221just for the installation. Right now you are going to configure networking for 223just for the installation. Right now you are going to configure networking for
222your Gentoo system permanently. 224your Gentoo system permanently.
223</p> 225</p>
224 226
227<note>
228More detailed information about networking, including advanced topics like
229bonding, bridging, 802.1Q VLANs or wireless networking is covered in the <uri
230link="?part=4">Gentoo Network Configuration</uri> section.
231</note>
232
225<p> 233<p>
226All networking information is gathered in <path>/etc/conf.d/net</path>. It uses 234All networking information is gathered in <path>/etc/conf.d/net</path>. It uses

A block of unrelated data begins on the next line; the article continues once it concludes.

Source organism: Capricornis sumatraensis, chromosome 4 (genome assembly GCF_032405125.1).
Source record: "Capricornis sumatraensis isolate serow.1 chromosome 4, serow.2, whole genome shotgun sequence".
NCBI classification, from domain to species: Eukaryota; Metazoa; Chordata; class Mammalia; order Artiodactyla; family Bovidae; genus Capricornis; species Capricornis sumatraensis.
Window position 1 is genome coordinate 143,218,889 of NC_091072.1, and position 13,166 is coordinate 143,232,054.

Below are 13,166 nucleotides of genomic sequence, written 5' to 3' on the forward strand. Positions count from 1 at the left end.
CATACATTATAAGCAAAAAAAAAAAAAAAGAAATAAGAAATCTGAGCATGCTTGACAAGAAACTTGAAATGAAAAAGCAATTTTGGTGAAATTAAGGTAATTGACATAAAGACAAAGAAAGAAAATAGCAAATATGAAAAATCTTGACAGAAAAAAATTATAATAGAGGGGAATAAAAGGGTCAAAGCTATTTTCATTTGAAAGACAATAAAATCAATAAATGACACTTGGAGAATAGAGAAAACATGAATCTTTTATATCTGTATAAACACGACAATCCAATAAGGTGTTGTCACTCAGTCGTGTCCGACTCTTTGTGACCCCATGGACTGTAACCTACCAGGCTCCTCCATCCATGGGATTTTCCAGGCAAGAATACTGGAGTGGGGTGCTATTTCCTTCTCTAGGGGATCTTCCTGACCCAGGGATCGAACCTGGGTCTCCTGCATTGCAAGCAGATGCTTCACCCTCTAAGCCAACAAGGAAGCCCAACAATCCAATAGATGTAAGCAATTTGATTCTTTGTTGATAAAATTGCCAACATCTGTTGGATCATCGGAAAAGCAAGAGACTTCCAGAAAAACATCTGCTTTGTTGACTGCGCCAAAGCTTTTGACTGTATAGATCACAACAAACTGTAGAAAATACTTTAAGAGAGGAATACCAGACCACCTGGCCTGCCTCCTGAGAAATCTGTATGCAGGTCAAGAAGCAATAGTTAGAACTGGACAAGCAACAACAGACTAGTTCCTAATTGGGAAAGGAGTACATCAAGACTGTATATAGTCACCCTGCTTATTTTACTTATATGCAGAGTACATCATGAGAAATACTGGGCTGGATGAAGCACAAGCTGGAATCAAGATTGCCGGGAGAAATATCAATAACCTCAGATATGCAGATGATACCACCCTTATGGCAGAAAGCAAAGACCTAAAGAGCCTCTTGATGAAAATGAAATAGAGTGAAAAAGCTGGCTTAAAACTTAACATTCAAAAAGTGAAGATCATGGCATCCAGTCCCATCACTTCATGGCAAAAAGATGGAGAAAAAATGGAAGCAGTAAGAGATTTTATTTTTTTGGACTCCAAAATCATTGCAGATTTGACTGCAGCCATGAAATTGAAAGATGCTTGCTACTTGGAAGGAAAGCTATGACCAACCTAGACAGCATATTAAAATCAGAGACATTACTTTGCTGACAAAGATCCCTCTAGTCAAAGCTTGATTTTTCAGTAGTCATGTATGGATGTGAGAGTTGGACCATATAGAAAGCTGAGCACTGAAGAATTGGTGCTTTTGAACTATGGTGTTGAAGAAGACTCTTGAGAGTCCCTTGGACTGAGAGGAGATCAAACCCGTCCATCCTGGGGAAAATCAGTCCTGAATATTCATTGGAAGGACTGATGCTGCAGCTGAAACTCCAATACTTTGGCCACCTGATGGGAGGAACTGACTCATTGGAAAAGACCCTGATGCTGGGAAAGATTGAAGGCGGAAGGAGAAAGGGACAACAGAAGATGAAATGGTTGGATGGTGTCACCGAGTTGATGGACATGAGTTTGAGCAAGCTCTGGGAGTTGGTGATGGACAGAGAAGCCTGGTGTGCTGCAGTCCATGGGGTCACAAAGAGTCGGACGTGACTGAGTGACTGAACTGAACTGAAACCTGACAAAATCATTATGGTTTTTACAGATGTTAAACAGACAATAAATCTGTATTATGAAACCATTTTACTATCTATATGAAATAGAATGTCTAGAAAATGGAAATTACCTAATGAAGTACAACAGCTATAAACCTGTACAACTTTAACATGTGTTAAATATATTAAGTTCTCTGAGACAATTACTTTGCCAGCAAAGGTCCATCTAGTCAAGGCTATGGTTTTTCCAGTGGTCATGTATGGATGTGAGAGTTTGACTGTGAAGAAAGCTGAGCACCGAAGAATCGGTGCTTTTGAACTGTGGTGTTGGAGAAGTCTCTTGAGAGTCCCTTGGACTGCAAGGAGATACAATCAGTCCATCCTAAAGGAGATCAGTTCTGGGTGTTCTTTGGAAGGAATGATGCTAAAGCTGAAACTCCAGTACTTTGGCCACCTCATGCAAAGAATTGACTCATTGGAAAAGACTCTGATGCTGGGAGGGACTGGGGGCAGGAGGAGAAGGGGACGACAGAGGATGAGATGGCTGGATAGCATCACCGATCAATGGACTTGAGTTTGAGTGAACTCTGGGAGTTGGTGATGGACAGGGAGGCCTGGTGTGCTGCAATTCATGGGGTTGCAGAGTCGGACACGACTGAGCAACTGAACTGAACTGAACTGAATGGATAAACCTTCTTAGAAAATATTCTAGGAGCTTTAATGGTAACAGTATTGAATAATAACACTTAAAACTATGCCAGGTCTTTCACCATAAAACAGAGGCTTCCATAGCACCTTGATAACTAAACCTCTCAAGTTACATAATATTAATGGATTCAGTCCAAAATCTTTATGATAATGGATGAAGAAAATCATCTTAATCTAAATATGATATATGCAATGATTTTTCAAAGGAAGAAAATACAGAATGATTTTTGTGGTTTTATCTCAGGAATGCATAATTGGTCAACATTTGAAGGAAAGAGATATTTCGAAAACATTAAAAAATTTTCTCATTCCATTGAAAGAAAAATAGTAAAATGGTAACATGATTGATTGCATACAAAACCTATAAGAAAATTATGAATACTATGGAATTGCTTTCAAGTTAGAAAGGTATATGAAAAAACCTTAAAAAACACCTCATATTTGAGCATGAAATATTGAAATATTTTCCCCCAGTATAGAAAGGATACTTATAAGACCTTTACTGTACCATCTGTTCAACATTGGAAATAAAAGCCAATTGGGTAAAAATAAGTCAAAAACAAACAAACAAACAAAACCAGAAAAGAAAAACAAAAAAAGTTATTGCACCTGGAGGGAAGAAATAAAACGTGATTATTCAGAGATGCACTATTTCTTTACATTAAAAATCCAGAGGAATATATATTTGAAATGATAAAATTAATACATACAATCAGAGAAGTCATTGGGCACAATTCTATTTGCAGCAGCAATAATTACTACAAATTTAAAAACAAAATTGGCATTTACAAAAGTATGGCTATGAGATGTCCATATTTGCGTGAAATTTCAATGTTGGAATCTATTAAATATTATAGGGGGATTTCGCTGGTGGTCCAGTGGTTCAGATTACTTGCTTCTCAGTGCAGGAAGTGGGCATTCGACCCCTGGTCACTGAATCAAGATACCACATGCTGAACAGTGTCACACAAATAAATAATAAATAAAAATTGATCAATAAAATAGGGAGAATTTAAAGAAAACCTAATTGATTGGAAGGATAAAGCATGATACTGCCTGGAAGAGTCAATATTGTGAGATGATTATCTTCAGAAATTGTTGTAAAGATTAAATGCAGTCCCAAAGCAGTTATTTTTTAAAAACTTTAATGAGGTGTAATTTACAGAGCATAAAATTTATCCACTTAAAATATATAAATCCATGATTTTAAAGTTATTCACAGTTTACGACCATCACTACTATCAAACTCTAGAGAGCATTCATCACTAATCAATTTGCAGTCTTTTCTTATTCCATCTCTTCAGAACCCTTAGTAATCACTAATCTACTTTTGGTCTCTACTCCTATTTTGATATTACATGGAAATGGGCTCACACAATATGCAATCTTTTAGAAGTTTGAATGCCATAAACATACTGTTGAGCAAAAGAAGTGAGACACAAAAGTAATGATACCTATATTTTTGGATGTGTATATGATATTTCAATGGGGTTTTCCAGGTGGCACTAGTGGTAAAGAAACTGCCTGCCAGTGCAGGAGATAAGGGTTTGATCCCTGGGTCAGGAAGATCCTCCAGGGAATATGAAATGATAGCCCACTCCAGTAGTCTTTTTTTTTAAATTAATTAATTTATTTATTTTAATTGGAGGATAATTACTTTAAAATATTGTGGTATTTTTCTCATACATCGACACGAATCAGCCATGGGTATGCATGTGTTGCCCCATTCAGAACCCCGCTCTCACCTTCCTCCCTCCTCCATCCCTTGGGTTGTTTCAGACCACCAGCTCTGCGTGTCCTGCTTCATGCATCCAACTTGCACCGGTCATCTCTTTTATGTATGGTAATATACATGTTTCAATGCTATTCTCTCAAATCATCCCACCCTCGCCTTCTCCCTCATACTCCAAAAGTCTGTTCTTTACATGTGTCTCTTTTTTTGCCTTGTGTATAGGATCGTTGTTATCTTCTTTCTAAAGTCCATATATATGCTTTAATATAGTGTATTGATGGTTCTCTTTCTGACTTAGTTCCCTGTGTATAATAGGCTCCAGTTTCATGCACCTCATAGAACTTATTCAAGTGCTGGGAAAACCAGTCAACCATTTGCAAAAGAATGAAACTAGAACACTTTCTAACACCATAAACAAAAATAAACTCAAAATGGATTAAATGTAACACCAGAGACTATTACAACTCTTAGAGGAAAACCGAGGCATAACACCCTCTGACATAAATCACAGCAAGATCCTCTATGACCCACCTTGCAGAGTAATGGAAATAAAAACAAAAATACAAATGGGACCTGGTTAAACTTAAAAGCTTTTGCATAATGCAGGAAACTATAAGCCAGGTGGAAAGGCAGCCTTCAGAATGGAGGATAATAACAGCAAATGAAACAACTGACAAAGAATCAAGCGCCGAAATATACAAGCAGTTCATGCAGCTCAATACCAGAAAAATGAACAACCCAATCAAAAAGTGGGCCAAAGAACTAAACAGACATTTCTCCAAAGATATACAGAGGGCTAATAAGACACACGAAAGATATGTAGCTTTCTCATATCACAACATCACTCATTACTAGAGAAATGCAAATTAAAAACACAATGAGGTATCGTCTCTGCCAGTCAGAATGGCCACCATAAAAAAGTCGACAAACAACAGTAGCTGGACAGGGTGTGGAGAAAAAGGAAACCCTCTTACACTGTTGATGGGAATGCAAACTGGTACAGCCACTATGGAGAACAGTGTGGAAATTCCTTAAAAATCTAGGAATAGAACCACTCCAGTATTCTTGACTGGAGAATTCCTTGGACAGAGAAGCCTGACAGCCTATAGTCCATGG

227a straightforward yet not intuitive syntax if you don't know how to set up 235a straightforward yet not intuitive syntax if you don't know how to set up
228networking manually. But don't fear, we'll explain everything :) 236networking manually. But don't fear, we'll explain everything. A fully
229</p> 237commented example that covers many different configurations is available in
230 238<path>/etc/conf.d/net.example</path>.
231<p> 239</p>
240
241<p>
242DHCP is used by default and does not require any further configuration.
243</p>
244
245<p>
246If you need to configure your network connection either because you need
247specific DHCP options or because you do not use DHCP at all, open
232First open <path>/etc/conf.d/net</path> with your favorite editor (<c>nano</c> 248<path>/etc/conf.d/net</path> with your favorite editor (<c>nano</c> is used in
233is used in this example): 249this example):
234</p> 250</p>
235 251